Mission Statement

Little more than 12 months into the job as Penske Australia Managing Director, Hamish Christie-Johnston became the Managing Director of New Zealand effective 1 June following the departure of Executive Vice President John DiSalvo, an American, who returned to Penske Automotive Group in Detroit. Read more

Lowering the Limit

Since 2015, the Livestock and Bulk Rural Carriers Association (LBRCA) in NSW has been recognising young professional drivers through its Young Driver of the Year award. As an organisation committed to addressing the shortage of commercial heavy vehicle drivers, a significant challenge for the road freight industry nationally, the LBRCA has developed a proposal for a driver cadetship which aims to attract and retain young people in the heavy vehicle industry. LBRCA President Paul Pulver is the driver behind this LBRCA initiative. Paul has almost 50 years of experience in the road transport industry from driving livestock vehicles to being an acknowledged authority in the area of compliance.

Prime Mover: How has the pathway to becoming a truck driver changed?
Paul Pulver: In rural areas there would always be a tray body truck that kids learned to drive in. Then they had all of the stepping stones to go on to their semi licence. A lot of them also went on and did their apprenticeships as mechanics and things like that. Over the last 25 years too many kids are leaving their rural homes and going to Sydney or Newcastle or Port Kembla so we’ve lost them and they never come back. There’s no one staying on the farms anymore and we haven’t got the growth of the young people coming through. Because of the shortage of young people the country towns have got a problem because they don’t get their football sides or their netball teams and the whole community starts to break down.

PM: So how do you keep them in rural regions as truck drivers?
PP: The real issue, we’ve had all the way through, is the kids who are available don’t really want to stay, they just want to go to the cities and drive a big truck, which currently they can’t do until they are 21. It’s been suggested they go to TAFE for a while. Well, TAFE is not going to teach them what they need to know, much the same as university doesn’t necessarily turn out people job-ready. We need to have people who are job- ready and the only way we can do that is to lower the age to 18 to have a B-double licence. That doesn’t mean all of them will be in that position, but some will.

PM: Wouldn’t a HC semi-trailer licence suffice?
PP: There are a lot of companies out there that only have B-doubles and don’t have anything else. One of the main changes that I’m putting forward is we’ve always given the new young kid the old truck from down the back yard, because it’s paid for itself. My point is we don’t give them old technology trucks even if they are well maintained and roadworthy. These kids have got to get into a truck that has the latest technology like roll stability, electronic braking, lane departure, adaptive cruise control and driver monitoring such as Seeing Machines.

PM: Is technology part of the answer?
PP: I can go through the list and tick off all the issues anyone may have in relation to a young driver. What if he goes to sleep? Seeing Machine. What if he doesn’t concentrate? Seeing Machine. What if he goes into a corner too fast? EBS and roll stability.

PM: After the truck is decided, what next?
PP: The next thing after you’ve given them a good truck, you’ve got to pick the right person. They have got to have finished their red ‘P’ probationary licence period with a clean record with no major offences such as negligent driving or DUI. They will then be put through a comprehensive induction period with the employing company and after that they are fully supervised by an experienced driver for 200 hours driving two-up at the wheel of a modern truck. Only then would they have the ability to get a Heavy Combination licence although through the process of an independent assessment, not by an employee of the company. Once that licence is granted that licence belongs to both the company and the driver. It does not solely belong to the driver and the licence has to be locked into that company.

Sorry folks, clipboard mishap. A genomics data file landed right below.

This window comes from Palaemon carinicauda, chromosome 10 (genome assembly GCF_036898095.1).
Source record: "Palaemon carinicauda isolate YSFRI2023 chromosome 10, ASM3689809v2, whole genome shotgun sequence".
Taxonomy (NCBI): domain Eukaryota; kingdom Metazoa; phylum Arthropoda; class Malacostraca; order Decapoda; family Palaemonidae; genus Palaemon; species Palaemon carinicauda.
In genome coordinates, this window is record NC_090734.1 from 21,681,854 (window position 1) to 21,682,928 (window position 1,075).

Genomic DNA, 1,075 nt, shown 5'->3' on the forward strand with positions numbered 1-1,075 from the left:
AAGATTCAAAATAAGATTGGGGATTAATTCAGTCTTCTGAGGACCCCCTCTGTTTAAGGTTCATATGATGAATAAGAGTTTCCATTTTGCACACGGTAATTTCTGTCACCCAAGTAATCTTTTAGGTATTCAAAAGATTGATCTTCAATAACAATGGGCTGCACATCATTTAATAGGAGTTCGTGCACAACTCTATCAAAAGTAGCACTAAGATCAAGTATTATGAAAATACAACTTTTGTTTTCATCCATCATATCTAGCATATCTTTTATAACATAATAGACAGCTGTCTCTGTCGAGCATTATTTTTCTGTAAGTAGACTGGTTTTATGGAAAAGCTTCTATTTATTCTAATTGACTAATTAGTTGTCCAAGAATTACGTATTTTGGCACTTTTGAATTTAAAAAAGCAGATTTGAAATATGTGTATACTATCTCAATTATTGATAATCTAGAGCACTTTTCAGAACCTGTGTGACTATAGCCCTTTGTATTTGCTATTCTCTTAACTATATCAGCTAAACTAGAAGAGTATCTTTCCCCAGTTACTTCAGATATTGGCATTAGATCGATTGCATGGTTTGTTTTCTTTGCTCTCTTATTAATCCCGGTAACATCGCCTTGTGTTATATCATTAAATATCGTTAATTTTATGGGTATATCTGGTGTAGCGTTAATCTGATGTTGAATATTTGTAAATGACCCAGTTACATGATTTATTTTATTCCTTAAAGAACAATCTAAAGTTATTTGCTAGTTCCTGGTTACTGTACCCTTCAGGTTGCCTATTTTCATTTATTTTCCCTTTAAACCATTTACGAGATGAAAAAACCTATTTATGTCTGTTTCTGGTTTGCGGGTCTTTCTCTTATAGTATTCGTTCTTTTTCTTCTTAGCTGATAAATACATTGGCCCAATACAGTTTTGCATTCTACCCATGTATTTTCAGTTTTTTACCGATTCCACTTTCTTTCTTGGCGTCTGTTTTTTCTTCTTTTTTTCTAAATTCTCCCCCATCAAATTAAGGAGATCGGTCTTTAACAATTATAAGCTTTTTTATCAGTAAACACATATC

PM: How does this resolve the shortage of good B-double drivers?
PP: So we’ve got a safe truck, the driver has gone through a proper induction, we’ve got the right kid that’s willing to have a go, we’ve got a company that supports them and we’ve got all the bells and whistles such as GPS tracking. After another 100 hours of two-up supervision in a B-double and they can apply for their MC B-double licence.

PM: What about insurance?
PP: NTI have written a letter to say they are in support. NTI are already insuring 19 year olds driving triples in the Northern Territory. The transport company involved is not going to risk their insurance if they don’t think it’s going to work. Any decision to what the cadet driver is doing has to come from a level above the operations manager so they are not thrown into any situations they are not ready for. This doesn’t have to be done every day, just the first time a particular task is allocated to them. The company also has to be a rural carrier who pick up or unload at rural destinations. We don’t want people running Sydney-Melbourne to get involved in this.

PM: So where do you go from here?
PP: For a start all I want is a sign-off on an exemption for six drivers for a trial. I’ve met with NSW Deputy Premier John Barilaro and Minister for Regional Transport and Roads Paul Toole and I told the Minister I believe I can put an 18 year old on the road who could be safer than a 50 year old because of their attitude and acceptance of the technology. Basically it’s a safe driver in a safe truck with a responsible company and I believe we can make it work.

A stock crate B-double parked up in Griffith, NSW.

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